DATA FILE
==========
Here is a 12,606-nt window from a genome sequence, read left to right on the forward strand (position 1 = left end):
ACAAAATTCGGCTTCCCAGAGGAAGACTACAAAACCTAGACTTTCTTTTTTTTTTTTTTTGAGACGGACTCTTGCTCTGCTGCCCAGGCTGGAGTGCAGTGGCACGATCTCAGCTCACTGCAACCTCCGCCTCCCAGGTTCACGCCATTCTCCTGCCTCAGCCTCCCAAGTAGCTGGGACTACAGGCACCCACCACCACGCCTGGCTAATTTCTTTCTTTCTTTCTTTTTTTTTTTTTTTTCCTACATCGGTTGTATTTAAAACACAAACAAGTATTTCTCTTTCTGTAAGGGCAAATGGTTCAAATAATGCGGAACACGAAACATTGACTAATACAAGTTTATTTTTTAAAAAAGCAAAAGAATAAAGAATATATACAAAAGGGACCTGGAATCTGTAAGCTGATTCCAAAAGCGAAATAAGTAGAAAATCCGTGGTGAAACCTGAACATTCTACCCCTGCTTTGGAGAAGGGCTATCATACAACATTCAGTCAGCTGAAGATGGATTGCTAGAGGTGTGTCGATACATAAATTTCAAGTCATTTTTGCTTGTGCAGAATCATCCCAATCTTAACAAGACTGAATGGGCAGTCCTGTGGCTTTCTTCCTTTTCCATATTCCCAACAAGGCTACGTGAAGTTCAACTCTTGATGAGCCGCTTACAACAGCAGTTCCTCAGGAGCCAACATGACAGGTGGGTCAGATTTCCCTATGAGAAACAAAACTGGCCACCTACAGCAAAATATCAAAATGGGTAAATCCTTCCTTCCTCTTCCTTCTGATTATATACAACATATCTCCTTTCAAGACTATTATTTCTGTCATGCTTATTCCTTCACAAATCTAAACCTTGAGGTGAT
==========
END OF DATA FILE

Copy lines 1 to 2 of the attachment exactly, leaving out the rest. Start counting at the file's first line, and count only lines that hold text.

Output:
Here is a 12,606-nt window from a genome sequence, read left to right on the forward strand (position 1 = left end):
ACAAAATTCGGCTTCCCAGAGGAAGACTACAAAACCTAGACTTTCTTTTTTTTTTTTTTTGAGACGGACTCTTGCTCTGCTGCCCAGGCTGGAGTGCAGTGGCACGATCTCAGCTCACTGCAACCTCCGCCTCCCAGGTTCACGCCATTCTCCTGCCTCAGCCTCCCAAGTAGCTGGGACTACAGGCACCCACCACCACGCCTGGCTAATTTCTTTCTTTCTTTCTTTTTTTTTTTTTTTTCCTACATCGGTTGTATTTAAAACACAAACAAGTATTTCTCTTTCTGTAAGGGCAAATGGTTCAAATAATGCGGAACACGAAACATTGACTAATACAAGTTTATTTTTTAAAAAAGCAAAAGAATAAAGAATATATACAAAAGGGACCTGGAATCTGTAAGCTGATTCCAAAAGCGAAATAAGTAGAAAATCCGTGGTGAAACCTGAACATTCTACCCCTGCTTTGGAGAAGGGCTATCATACAACATTCAGTCAGCTGAAGATGGATTGCTAGAGGTGTGTCGATACATAAATTTCAAGTCATTTTTGCTTGTGCAGAATCATCCCAATCTTAACAAGACTGAATGGGCAGTCCTGTGGCTTTCTTCCTTTTCCATATTCCCAACAAGGCTACGTGAAGTTCAACTCTTGATGAGCCGCTTACAACAGCAGTTCCTCAGGAGCCAACATGACAGGTGGGTCAGATTTCCCTATGAGAAACAAAACTGGCCACCTACAGCAAAATATCAAAATGGGTAAATCCTTCCTTCCTCTTCCTTCTGATTATATACAACATATCTCCTTTCAAGACTATTATTTCTGTCATGCTTATTCCTTCACAAATCTAAACCTTGAGGTGAT